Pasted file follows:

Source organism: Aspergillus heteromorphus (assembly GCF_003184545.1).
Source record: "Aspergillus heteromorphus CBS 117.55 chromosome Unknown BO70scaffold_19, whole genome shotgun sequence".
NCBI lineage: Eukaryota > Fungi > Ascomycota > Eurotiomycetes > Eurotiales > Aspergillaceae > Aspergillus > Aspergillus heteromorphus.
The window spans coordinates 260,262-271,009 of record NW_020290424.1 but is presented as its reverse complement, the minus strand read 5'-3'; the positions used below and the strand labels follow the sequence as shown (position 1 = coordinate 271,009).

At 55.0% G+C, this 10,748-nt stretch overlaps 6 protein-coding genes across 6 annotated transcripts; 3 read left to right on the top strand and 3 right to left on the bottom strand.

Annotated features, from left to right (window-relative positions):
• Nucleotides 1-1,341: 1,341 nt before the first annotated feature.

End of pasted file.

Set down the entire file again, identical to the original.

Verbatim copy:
Source organism: Aspergillus heteromorphus (assembly GCF_003184545.1).
Source record: "Aspergillus heteromorphus CBS 117.55 chromosome Unknown BO70scaffold_19, whole genome shotgun sequence".
NCBI lineage: Eukaryota > Fungi > Ascomycota > Eurotiomycetes > Eurotiales > Aspergillaceae > Aspergillus > Aspergillus heteromorphus.
The window spans coordinates 260,262-271,009 of record NW_020290424.1 but is presented as its reverse complement, the minus strand read 5'-3'; the positions used below and the strand labels follow the sequence as shown (position 1 = coordinate 271,009).

At 55.0% G+C, this 10,748-nt stretch overlaps 6 protein-coding genes across 6 annotated transcripts; 3 read left to right on the top strand and 3 right to left on the bottom strand.

Annotated features, from left to right (window-relative positions):
• Nucleotides 1-1,341: 1,341 nt before the first annotated feature.